Sera was the last of the three principal Gelupka, or Yellow Hat, Buddhist monasteries to be built in Lhasa. Sera has been listed as one of the China's National Cultural Relics since 1982.
Sera Monastery is located about five kilometers north of the Jokhang Monastery in Lhasa. It was completed in 1419, under the supervision of Shaka Yeshe. Shaka Yeshe was an important teacher who traveled to Beijing and as far as Mongolia to preach Buddhism. He was given the title The Tutor of the Empire, by the Ming Emperor, Xuande. Many precious gifts were sent to Sera by various Chinese Emperors, many of which are well-preserved and can be seen at Sera to this day.
Sera comprises a great sutra chanting hall, a college and 32 sections. It once housed nearly 10,000 monks, and is proud of its glorious history during the Ming Dynasty (1368-1644). Sera means hailstone in Tibetan, and legend tells that it hailed during the foundation of this famous monastery.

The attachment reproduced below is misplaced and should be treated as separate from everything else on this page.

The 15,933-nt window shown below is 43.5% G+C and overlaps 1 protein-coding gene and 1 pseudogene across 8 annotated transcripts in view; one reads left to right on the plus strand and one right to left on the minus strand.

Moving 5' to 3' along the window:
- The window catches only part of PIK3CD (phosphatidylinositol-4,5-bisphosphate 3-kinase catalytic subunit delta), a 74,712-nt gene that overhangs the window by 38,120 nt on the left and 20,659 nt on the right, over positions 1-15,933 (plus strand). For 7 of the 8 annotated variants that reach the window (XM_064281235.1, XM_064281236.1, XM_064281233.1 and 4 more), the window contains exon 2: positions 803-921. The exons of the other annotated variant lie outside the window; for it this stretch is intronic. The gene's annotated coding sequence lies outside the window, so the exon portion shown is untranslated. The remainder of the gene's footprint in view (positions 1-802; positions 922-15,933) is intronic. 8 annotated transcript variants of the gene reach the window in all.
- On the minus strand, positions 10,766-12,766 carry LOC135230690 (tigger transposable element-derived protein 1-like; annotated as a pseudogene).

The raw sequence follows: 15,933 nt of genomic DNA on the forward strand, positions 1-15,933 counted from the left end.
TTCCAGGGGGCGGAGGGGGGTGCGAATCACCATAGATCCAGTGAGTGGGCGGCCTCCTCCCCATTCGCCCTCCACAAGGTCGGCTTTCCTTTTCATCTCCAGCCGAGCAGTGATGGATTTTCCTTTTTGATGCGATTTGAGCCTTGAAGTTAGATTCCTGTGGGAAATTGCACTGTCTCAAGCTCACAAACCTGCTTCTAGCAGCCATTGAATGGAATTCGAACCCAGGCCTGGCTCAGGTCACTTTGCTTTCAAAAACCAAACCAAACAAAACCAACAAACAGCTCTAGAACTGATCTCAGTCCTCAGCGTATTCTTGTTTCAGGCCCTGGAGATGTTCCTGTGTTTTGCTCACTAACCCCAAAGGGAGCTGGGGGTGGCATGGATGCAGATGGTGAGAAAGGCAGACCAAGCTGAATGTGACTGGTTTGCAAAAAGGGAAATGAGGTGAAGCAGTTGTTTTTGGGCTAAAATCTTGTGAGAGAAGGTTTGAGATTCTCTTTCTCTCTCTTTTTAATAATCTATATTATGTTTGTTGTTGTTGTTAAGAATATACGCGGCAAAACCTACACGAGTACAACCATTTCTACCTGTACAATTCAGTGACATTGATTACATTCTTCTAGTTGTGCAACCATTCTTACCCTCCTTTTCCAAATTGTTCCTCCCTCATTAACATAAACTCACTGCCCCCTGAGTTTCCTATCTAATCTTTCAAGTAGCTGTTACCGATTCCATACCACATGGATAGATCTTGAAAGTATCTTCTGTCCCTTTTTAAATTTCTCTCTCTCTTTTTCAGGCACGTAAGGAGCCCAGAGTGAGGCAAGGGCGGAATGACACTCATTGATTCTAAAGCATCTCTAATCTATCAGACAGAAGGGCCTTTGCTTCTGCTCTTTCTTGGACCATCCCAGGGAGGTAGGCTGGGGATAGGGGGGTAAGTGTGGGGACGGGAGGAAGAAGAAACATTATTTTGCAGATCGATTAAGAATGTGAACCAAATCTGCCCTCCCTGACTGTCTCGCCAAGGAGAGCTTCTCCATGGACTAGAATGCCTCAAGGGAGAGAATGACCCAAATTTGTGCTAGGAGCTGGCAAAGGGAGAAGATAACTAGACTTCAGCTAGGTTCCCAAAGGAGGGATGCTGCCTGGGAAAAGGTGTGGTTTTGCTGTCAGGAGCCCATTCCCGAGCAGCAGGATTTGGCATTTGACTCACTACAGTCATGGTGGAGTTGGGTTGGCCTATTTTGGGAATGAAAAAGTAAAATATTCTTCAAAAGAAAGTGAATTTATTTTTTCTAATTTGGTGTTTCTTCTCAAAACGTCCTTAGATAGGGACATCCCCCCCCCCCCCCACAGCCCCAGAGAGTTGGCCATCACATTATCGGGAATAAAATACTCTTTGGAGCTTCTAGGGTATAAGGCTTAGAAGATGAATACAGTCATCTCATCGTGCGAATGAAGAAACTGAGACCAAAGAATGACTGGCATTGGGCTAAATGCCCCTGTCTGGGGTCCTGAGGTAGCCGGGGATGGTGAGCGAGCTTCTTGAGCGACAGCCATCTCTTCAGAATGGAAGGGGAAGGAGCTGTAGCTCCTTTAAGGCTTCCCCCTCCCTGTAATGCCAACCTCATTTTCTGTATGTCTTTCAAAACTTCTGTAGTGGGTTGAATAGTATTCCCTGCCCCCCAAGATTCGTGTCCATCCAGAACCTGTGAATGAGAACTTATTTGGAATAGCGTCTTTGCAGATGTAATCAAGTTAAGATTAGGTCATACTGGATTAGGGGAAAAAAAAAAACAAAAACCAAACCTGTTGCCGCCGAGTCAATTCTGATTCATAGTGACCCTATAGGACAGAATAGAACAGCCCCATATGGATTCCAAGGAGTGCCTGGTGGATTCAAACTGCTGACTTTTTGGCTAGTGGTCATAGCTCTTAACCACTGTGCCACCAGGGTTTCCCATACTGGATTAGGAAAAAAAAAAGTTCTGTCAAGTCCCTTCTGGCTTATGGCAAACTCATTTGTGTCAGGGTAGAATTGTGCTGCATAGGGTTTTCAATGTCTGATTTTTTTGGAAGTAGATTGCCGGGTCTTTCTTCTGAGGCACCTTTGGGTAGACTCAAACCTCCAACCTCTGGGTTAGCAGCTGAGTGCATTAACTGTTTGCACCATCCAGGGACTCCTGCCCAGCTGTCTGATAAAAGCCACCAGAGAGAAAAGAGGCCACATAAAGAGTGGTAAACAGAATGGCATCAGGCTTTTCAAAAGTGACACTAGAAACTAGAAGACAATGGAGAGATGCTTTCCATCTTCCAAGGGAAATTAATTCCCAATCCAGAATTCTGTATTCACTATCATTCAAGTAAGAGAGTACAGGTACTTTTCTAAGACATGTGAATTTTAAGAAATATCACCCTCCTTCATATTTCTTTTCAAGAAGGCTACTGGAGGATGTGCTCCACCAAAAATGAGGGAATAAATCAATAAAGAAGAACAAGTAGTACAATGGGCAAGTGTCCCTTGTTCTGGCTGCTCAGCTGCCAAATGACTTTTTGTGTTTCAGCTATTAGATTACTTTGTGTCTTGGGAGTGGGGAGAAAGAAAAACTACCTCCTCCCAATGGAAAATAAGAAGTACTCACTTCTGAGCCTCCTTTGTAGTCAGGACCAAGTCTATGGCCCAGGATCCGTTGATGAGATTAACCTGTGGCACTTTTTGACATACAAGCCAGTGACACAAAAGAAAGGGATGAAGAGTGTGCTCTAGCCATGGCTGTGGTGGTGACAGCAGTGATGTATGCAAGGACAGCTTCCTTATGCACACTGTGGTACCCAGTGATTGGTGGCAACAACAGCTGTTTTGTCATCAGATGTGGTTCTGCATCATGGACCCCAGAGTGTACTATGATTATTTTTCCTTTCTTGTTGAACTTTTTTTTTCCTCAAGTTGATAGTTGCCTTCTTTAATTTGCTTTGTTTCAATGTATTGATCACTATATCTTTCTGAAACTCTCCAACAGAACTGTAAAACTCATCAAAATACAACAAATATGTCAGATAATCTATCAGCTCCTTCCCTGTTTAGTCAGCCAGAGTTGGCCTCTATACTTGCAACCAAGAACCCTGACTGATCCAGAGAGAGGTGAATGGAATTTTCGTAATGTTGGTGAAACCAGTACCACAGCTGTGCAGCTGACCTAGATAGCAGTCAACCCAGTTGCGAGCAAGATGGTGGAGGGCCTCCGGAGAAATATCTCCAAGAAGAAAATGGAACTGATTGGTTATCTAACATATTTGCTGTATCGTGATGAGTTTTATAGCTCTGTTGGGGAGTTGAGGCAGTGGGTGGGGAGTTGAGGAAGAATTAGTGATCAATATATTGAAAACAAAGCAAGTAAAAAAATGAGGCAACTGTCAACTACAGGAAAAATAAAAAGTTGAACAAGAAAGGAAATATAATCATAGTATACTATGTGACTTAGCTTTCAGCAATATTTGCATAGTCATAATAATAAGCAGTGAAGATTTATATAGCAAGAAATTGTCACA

Every day (except on Mondays) at 15:00, there is a debating on Buddist doctrines among the monks at Sera Monastery. The debating is held on open grounds, and is a necessary way of learning sutras and scriptures. Visitors can watch the debate, but it is adviced to keep quiet.
During the Shoton Festival, which is one of the most important traditional festivals in Tibet, the grand ceremony of "Sunning the Buddha"is held at Sera Monastery. Shoton Festival is held every year around August. Join our Tibet Shoton Festival Tour to experience this grand festival.
I updated this article on January 21, 2014
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